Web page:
3.3. SOD2-siRNA Reversed Amifostine-Induced Upregulation of SOD2 Protein Expression
To further investigate the role of SOD2 in amifostine-induced protection in PC12 cells, SOD2-siRNA was used to knock down the expression of SOD2 protein in PC12 cells, and western blot and immunocytochemistry were taken to evaluate the expression level of SOD2. We found that SOD2-siRNA was effective in reducing SOD2 protein expression (Figure 3(a)). In addition, we observed that amifostine obviously upregulated SOD2 protein expression and reversed glutamate-induced reduction of SOD2 expression, and SOD2-siRNA significantly abolished the amifostine-induced effects on SOD2 expression (Figures 3(b) and 3(c)), suggesting amifostine can upregulate the SOD2 expression in PC12 cells.
3.4. SOD2 Mediated Amifostine-Induced Protection against Glutamate in PC12 Cells
MTT, LDH release, and cell morphology were taken to evaluate the injury degree of PC12 cells. We observed that amifostine restored cell viability (Figure 4(a)), reduced LDH release (Figure 4(b)), and maintained cell morphology (Figure 4(c)) in PC12 cells exposed to glutamate, compared with the cells exposed to glutamate only (). However, SOD2-siRNA significantly abolished the protections induced by amifostine ().
In addition, to further determine the antiapoptotic ability of amifostine, we assessed apoptotic rate and expression of cleaved caspase-3, an apoptosis-associated protein, by using flow cytometry and western blot analysis, respectively. We found that glutamate exposure increased apoptotic rate (Figures 5(a) and 5(b)) and cleaved caspase-3 expression (Figure 5(c)) in PC12 cells, and coadministration of amifostine markedly reduced the apoptotic rate and cleaved caspase-3 expression. And SOD2-siRNA partially abolished the amifostine-induced effects on apoptotic rate and cleaved caspase-3 expression (), indicating the amifostine-induced cytoprotective and antiapoptotic effects against glutamate in PC12 cells may be mediated by SOD2.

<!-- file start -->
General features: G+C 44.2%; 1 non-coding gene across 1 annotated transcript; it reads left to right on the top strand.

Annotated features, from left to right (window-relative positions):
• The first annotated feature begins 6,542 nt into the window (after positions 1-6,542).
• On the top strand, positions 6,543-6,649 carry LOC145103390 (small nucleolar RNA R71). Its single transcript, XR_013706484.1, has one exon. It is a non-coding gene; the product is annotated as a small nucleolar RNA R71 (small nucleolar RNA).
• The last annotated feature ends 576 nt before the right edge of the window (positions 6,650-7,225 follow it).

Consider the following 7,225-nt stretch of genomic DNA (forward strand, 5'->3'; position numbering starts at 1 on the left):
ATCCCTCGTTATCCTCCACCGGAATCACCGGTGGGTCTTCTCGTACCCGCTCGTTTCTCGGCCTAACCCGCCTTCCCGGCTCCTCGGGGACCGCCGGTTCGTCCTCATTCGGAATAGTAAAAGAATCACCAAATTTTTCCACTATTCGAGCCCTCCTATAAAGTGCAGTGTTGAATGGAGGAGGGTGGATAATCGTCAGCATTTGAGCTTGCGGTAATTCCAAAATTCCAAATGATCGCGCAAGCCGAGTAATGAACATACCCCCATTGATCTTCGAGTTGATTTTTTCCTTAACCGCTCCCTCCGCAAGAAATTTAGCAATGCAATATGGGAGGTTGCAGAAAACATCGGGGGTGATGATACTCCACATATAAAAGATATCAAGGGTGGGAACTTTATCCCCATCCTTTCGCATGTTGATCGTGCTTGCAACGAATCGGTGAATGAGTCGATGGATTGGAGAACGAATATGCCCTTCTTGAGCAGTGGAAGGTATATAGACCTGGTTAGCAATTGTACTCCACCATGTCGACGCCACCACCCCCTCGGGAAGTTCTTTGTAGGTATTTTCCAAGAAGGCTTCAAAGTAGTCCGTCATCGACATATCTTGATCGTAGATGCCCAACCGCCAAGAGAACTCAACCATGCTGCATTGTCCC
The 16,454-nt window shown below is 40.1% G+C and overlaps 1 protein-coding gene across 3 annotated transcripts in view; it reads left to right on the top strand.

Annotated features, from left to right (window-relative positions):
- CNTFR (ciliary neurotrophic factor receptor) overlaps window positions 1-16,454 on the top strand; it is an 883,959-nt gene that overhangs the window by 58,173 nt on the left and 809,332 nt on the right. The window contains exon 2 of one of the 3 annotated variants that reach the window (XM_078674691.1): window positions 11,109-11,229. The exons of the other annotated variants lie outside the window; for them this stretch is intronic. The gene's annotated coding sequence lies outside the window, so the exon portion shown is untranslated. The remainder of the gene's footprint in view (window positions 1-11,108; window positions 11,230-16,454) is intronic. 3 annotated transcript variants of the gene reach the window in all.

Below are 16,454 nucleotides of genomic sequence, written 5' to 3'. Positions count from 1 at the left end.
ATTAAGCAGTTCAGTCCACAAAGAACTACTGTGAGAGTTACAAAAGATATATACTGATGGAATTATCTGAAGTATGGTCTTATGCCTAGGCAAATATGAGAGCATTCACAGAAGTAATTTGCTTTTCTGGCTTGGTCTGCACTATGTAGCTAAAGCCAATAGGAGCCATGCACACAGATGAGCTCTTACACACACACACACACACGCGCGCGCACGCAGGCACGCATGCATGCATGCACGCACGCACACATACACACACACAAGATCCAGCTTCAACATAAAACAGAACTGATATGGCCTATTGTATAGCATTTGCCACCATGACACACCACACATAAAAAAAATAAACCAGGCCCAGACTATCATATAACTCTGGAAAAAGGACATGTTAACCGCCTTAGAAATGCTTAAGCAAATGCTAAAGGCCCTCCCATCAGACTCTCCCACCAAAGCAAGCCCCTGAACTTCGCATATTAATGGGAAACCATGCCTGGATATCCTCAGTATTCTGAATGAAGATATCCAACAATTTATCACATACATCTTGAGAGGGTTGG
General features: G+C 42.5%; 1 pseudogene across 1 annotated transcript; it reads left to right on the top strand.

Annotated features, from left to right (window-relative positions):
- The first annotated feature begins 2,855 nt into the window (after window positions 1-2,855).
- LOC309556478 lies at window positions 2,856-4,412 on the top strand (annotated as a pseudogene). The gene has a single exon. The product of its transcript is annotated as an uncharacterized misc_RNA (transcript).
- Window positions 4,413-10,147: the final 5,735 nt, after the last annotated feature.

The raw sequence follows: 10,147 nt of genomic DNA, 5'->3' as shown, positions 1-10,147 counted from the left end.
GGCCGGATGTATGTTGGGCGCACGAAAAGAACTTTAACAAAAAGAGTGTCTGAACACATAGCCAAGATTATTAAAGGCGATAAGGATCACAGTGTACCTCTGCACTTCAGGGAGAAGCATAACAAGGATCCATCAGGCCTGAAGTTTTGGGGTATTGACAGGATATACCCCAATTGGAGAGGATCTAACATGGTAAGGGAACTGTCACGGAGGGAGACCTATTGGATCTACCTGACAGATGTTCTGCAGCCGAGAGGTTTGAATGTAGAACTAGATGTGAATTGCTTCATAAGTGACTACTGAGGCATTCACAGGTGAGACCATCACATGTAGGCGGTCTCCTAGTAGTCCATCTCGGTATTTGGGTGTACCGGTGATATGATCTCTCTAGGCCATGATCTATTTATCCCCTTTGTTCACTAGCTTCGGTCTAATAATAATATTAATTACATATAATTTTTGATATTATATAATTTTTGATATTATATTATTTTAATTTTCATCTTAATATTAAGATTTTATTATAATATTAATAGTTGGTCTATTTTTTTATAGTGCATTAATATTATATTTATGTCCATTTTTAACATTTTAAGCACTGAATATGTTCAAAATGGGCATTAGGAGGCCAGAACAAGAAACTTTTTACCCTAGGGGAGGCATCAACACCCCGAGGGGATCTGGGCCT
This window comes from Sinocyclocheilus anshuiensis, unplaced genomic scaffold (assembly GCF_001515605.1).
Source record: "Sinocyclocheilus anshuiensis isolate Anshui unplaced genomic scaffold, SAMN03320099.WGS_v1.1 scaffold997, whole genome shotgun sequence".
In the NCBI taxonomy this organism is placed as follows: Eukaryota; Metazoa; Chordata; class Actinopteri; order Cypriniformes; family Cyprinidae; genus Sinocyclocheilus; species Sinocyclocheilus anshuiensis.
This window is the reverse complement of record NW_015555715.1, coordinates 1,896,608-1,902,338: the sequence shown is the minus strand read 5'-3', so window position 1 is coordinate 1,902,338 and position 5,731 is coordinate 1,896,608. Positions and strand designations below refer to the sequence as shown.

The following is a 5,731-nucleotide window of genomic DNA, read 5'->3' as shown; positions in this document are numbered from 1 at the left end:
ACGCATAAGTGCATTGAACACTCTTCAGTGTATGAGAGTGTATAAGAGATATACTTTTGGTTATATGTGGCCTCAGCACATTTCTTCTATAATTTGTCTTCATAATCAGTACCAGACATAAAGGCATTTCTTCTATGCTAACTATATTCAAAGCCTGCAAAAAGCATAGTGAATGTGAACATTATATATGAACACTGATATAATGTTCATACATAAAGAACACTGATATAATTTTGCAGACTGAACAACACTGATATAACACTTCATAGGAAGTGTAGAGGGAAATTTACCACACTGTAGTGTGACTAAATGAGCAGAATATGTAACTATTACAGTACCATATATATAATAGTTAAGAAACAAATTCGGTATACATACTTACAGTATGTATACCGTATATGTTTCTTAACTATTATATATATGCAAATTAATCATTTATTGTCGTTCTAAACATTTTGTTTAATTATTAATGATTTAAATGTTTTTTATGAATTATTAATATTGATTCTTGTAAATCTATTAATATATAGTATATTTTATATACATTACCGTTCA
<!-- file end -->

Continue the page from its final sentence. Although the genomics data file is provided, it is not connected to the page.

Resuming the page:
3.5. SOD2-siRNA Significantly Abolished Amifostine-Induced Effects on Mitochondrial Superoxide, Intracellular ROS, GSH, and CAT
For detection of mitochondrial superoxide production, we used MitoSOX Red mitochondrial superoxide reagent (Figure 6(a)). Compared with the control, higher mitochondrial superoxide production signals were detected in the cells treated with 15 mM glutamate for 24 h, and amifostine markedly inhibited the glutamate-induced increase of mitochondrial superoxide production signals (). However, SOD2-siRNA significantly reversed the amifostine-induced reduction of mitochondrial superoxide production (), indicating SOD2 mediates amifostine-induced effects on mitochondrial superoxide production.